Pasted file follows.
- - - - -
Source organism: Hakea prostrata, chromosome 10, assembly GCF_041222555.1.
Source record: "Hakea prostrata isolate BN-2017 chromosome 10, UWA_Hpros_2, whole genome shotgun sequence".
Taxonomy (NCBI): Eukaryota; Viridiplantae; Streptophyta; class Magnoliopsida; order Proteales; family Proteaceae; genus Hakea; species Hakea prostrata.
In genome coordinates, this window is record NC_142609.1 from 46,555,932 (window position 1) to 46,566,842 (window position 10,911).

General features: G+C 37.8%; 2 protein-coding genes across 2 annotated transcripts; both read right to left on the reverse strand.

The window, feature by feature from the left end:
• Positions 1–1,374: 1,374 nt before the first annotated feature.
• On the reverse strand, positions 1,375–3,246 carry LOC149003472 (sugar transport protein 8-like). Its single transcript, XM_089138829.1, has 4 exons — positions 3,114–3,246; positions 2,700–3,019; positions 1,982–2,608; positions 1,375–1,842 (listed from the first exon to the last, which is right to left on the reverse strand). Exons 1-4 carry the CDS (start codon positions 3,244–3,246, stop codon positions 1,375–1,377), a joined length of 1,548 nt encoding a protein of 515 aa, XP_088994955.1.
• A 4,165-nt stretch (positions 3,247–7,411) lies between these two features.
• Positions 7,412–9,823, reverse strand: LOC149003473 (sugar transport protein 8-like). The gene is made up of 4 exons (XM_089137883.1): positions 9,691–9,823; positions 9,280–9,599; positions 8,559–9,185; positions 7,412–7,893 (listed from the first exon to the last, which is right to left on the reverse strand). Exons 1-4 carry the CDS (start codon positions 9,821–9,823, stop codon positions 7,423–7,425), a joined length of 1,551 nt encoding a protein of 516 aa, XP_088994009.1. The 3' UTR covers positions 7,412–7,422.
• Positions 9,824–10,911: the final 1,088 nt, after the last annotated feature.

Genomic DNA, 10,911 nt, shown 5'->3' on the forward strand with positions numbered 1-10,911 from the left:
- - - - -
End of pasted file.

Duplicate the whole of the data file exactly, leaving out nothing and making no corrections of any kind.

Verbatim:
Source organism: Hakea prostrata, chromosome 10, assembly GCF_041222555.1.
Source record: "Hakea prostrata isolate BN-2017 chromosome 10, UWA_Hpros_2, whole genome shotgun sequence".
Taxonomy (NCBI): Eukaryota; Viridiplantae; Streptophyta; class Magnoliopsida; order Proteales; family Proteaceae; genus Hakea; species Hakea prostrata.
In genome coordinates, this window is record NC_142609.1 from 46,555,932 (window position 1) to 46,566,842 (window position 10,911).

General features: G+C 37.8%; 2 protein-coding genes across 2 annotated transcripts; both read right to left on the reverse strand.

The window, feature by feature from the left end:
• Positions 1–1,374: 1,374 nt before the first annotated feature.
• On the reverse strand, positions 1,375–3,246 carry LOC149003472 (sugar transport protein 8-like). Its single transcript, XM_089138829.1, has 4 exons — positions 3,114–3,246; positions 2,700–3,019; positions 1,982–2,608; positions 1,375–1,842 (listed from the first exon to the last, which is right to left on the reverse strand). Exons 1-4 carry the CDS (start codon positions 3,244–3,246, stop codon positions 1,375–1,377), a joined length of 1,548 nt encoding a protein of 515 aa, XP_088994955.1.
• A 4,165-nt stretch (positions 3,247–7,411) lies between these two features.
• Positions 7,412–9,823, reverse strand: LOC149003473 (sugar transport protein 8-like). The gene is made up of 4 exons (XM_089137883.1): positions 9,691–9,823; positions 9,280–9,599; positions 8,559–9,185; positions 7,412–7,893 (listed from the first exon to the last, which is right to left on the reverse strand). Exons 1-4 carry the CDS (start codon positions 9,821–9,823, stop codon positions 7,423–7,425), a joined length of 1,551 nt encoding a protein of 516 aa, XP_088994009.1. The 3' UTR covers positions 7,412–7,422.
• Positions 9,824–10,911: the final 1,088 nt, after the last annotated feature.

Genomic DNA, 10,911 nt, shown 5'->3' on the forward strand with positions numbered 1-10,911 from the left: